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Trade and Regional Integration in Angola: FY2019/20

Trade and Regional Integration in Angola: FY2019/20

Angola’s exports have grown consistently during the period from 2015 to 2018. The growth in exports has supported a recovery in gross official foreign exchange reserves. Due to pressure on the fixed exchange rate caused by the drastic decline in oil prices which reduced export earnings since 2016, the Angolan authorities decided to implement a manage floating exchange rate regime. This enabled Angola to rebalance its current account. Angola is still heavily dependent on oil exports which is also its top export to the Southern African Development Community (SADC). In addition, Angola is poorly integrated in the SADC region given its very low levels of intraregional trade and the significant trade surplus it enjoys. This suggests that there is significant room to increase Angola’s imports from SADC and diversify its exports to the region.

 

Figure 1: Merchandise Trade Balance in Angola (2015-2018)

Merchandise Trade Balance in Angola (2015-2018)

Source: UNCTAD 2019, UNCTADStat Database.

 

Total merchandise imports to Angola moderated to USD 15.4 billion in 2018, from an annual average of USD 16.1 billion from 2015 to 2017[1]. Exports increased significant to USD 42.0 billion in 2018 from an annual average of USD 31.7 billion from 2015 to 2017[2]. The stronger growth in exports has assisted to improve Angola’s growing merchandise trade surplus to USD 26.5 billion in 2018 from an average of USD 15.6 billion from 2015 to 2017[3]. The strong increase in export earnings has also reduced the deterioration of gross official reserves in spite of the significant depreciation of the AOA.

 

Figure 2: Gross Official Reserves in Angola (2016-2022)

Source: IMF 2019a, Angola First Review of the Extended Arrangement Under the Extended Fund Facility; IMF 2018, Angola Request for An Extended Arrangement Under the Extended Fund Facility. Note: (*) Figures from 2019 onwards are projections from the IMF, 2019.

 

Gross official foreign exchange reserves decreased to USD 16.2 billion in 2018 from an annual average of USD 22.3 billion from 2015 to 2017[4]. During this period, the AOA depreciated by -34.4% in 2018 to AOA 253.0 per USD (2017: -1.2%)[5]. The depreciation in currency was largely due to sustained pressure on the previously pegged exchange rate between the AOA and the USD, which forced Angolan authorities to start implementing a managed floating exchange rate regime from January 2018[6]. The AOA depreciated by an annual average of -22.6% in 2015 and 2016 from AOA 98.0 per USD in 2014 to AOA 164.0 per USD in 2016[7]. Gross official reserves are projected to decrease to USD 15.2 billion in 2019, which is equivalent to 6.6 months’ import cover[8]. In the forward-looking medium-term from 2020 to 2022, gross official reserves are projected to increase to an annual average of USD 17.7 billion (approx. 7.4 months’ import cover)[9]. The export growth and exchange control reforms by the National Bank of Angola (BNA) authorities has also supported a rebalancing of Angola’s current account balance.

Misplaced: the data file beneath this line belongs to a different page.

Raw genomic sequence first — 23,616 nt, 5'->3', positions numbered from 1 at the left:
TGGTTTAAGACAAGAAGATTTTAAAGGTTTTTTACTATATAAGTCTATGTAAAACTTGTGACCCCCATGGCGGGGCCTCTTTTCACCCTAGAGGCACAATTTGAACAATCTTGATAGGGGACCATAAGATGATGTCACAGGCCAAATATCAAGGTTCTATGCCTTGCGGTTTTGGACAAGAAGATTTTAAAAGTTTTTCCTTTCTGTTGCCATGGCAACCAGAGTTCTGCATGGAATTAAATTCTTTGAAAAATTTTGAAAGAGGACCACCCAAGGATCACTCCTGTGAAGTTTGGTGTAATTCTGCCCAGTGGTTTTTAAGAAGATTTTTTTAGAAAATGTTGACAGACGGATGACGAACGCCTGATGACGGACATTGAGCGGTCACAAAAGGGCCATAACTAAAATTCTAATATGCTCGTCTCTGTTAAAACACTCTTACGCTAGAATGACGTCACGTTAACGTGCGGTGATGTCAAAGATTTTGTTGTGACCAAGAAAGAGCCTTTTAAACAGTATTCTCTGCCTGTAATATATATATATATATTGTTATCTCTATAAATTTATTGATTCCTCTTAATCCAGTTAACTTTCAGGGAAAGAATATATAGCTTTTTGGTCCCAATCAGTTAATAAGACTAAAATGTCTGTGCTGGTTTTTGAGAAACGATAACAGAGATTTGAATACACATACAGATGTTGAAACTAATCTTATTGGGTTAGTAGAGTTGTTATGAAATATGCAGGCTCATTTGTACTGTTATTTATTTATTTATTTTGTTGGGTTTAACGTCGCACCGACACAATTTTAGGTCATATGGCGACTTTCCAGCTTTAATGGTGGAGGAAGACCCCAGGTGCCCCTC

Angola’s current account balance improved to a surplus of USD 6.8 billion in 2018, from a deficit averaging -USD 5.1 billion from 2015 to 2017[10]. In addition to the growth in exports, which improved the current account balance, demand for services imports declined as the immediate response to the depreciation of the AOA. Services imports decreased to USD 10.7 billion in 2018 (2017: USD 13.8 billion)[11]. The current account balance is projected to deteriorate to a deficit of -USD 1.7 billion (approx. -2.0% of GDP) in 2019[12]. In the forward-looking medium-term from 2020 to 2022, the current account balance is projected to rebalance to a surplus averaging USD 100.0 million (approx. 0.2% of GDP)[13].

 

Figure 3: Current Account Balance in Angola (2016-2022)

Sources: IMF 2019a, Angola First Review of the Extended Arrangement Under the Extended Fund Facility; IMF 2018, Angola Request for An Extended Arrangement Under the Extended Fund Facility. Note: (*) Figures from 2019 onwards are projections from the IMF, 2019.

 

However, Angola is still heavily dependent on crude oil exports which have been affected by commodity price volatility and the general decline in commodity prices since 2014. For example, Brent crude oil prices declined by an annual average of -24.0% from USD 98.9 per barrel in 2014 to USD 44.0 per barrel in 2016, before recovering to USD 54.4 per barrel in 2017[14]. Crude oil contributed 95.6% of Angola’s total export earnings in 2018 which has remained largely unchanged from the average of 95.4% from 2015 to 2017 (2014: 96.2% of exports)[15]. In addition to this concentration of exports, Angola is also poorly integrated in terms of regional trade with neighbouring countries in SADC.

 

The top export from Angola to SADC is also crude oil, which constituted 3.8% of total exports in 2018 (2015-‘17: 3.9% of total exports)[16]. The value of crude oil exports from Angola to SADC increased to USD 1.5 billion in 2018 from an annual average of USD 1.2 billion from 2015 to 2017[17].  The only other two exports from Angola to SADC are fish and wood, which are negligible in comparison to the oil exports. The value of fish exports from Angola to SADC increased to USD 2.4 million in 2018 from an average of USD 2.1 billion from 2015 to 2017[18]. The value of wood exports increased to USD 139,572.0 in 2018 from an annual average of USD 103,149.3 from 2015 to 2017[19].